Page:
Sunday, June 9, 2013

Hemigrapsus nudus: brooding mothers and their zoea

Adult Hemigrapsus  nudus can be found under rocks and in crevices of the mid-intertidal on the open coast and in estuaries, here found on the Portside rocks in the South Slough. This purple shore crab is distinctive for the spots on its chelae, or claws.
The female on the left measures 17 mm (11/16 in.) across. She is "in berry", in other words, carrying an egg mass. Crabs brood their eggs under the abdominal flap. As eggs emerge from the gonopore, they are inseminated by stored sperm from a prior encounter with a male. The eggs are attached to the setae (bristles) covering her pleopods, the abdominal appendages used for swimming during the final stage of the crab's pelagic larval life. Her broad abdominal flap forms a protective enclosure for the eggs. The female cares for the eggs, cleaning and aerating them, for up to four and one half months before they hatch as zoea larvae.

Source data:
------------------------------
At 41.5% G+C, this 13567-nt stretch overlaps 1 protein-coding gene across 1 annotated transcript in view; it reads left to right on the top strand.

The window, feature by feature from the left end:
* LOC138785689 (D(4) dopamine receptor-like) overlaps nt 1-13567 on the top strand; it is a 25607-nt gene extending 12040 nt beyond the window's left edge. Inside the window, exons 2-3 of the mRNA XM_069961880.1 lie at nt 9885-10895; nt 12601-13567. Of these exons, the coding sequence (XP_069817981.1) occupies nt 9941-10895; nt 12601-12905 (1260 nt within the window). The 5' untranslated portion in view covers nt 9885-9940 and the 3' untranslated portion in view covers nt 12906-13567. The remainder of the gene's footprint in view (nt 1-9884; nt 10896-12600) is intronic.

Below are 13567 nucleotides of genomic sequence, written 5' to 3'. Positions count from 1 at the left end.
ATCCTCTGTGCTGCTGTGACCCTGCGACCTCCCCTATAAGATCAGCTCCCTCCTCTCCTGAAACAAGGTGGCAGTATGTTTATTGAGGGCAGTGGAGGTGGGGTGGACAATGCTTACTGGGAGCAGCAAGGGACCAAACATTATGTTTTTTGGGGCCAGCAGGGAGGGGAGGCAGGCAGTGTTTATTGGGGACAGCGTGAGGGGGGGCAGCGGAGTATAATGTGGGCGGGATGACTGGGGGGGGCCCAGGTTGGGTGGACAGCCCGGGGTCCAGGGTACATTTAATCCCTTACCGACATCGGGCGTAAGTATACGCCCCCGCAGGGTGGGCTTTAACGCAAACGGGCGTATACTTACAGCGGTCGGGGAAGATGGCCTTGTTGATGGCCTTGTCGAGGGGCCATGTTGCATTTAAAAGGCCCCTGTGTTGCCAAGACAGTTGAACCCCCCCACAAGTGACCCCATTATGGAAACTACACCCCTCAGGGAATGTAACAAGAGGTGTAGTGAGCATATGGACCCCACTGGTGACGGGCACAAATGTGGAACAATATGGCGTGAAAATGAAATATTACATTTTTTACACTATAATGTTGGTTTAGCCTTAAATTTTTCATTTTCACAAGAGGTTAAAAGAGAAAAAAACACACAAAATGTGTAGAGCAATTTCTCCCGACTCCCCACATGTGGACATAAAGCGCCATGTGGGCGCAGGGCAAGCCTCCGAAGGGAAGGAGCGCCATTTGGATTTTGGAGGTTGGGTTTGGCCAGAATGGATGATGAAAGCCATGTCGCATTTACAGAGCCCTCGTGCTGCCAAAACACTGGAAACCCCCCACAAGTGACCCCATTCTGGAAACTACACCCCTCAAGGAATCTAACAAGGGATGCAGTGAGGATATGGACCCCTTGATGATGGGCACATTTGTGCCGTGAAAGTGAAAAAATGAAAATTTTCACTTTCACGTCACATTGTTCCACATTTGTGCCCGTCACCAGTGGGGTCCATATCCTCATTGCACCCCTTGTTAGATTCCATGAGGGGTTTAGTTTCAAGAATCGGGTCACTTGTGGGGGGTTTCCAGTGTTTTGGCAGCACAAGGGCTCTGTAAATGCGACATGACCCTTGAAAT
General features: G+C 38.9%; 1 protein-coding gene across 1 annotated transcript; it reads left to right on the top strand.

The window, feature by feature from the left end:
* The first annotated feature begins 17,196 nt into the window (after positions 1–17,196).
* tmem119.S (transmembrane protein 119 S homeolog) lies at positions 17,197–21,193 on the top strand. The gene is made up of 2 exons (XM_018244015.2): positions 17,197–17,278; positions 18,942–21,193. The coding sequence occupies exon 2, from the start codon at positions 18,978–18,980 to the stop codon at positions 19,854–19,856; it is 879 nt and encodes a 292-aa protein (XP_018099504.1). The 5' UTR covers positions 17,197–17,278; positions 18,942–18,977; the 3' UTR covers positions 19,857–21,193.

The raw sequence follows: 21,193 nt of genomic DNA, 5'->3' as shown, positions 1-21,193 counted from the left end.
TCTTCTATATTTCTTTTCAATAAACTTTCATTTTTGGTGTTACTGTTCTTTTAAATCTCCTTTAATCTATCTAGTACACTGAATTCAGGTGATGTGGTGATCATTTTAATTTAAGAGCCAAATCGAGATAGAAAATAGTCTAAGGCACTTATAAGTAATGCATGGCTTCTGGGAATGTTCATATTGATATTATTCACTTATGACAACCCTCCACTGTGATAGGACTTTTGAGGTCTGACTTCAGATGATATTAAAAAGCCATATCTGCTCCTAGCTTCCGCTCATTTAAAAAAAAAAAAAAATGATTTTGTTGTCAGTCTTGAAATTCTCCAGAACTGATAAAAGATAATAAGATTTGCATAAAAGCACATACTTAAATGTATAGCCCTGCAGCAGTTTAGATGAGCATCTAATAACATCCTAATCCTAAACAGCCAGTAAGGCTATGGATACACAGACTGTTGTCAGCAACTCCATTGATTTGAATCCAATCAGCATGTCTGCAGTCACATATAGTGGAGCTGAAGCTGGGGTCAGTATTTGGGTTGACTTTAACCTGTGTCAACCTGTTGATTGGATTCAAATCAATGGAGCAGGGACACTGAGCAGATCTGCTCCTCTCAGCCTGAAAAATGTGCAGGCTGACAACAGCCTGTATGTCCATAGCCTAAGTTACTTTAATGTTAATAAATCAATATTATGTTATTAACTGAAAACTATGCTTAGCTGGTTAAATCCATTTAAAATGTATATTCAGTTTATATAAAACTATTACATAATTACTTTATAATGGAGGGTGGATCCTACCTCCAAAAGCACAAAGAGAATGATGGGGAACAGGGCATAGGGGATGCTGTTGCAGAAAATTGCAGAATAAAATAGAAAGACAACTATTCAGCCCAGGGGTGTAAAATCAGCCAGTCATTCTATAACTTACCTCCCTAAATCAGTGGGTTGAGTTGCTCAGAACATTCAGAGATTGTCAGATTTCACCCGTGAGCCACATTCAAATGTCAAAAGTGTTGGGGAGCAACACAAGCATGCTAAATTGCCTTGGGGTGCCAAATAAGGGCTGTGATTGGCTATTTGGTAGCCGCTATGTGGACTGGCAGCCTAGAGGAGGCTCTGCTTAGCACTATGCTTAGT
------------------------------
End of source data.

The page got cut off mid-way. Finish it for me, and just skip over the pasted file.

This H. nudus zoea hatched six days ago to swim and feed in the plankton and go through several larval molts before metamorphosing into a benthic juvenile. Two compound eyes look out with a multi-faceted view of its surroundings, the mosaic of images from many ommatidia, or eye-lets. A distinctive dorsal spine projects from the top of its carapace, and a rostral spine is located anterior to the eyes. These spines may discourage predation. Note a thin-walled sac at the base of the dorsal spine, the zoea's beating heart. The segmented abdomen ends in forked telson.

At nine days old, this crab zoea is close to undergoing a molt. The process of molting, called ecdysis, is characteristic of a large clade of animals (including arthropods and nematodes) known as the Ecdysozoa. A hard exoskeleton covering the body of these animals must be shed to accommodate growth. During successive molts of zoea, the abdomen adds new segments, and pleopods bud from them. Setae develop on the telson and the maxillipeds, the thoracic appendages present in newly hatched zoea. Hemigrapsus passes through five zoeal stages before becoming a megalopa. This stage resembles the adult form with stalked eyes and five pairs of pereopods (walking legs). The next ecdysis will take the megalopa to the juvenile stage and a benthic existence for the rest of its life.

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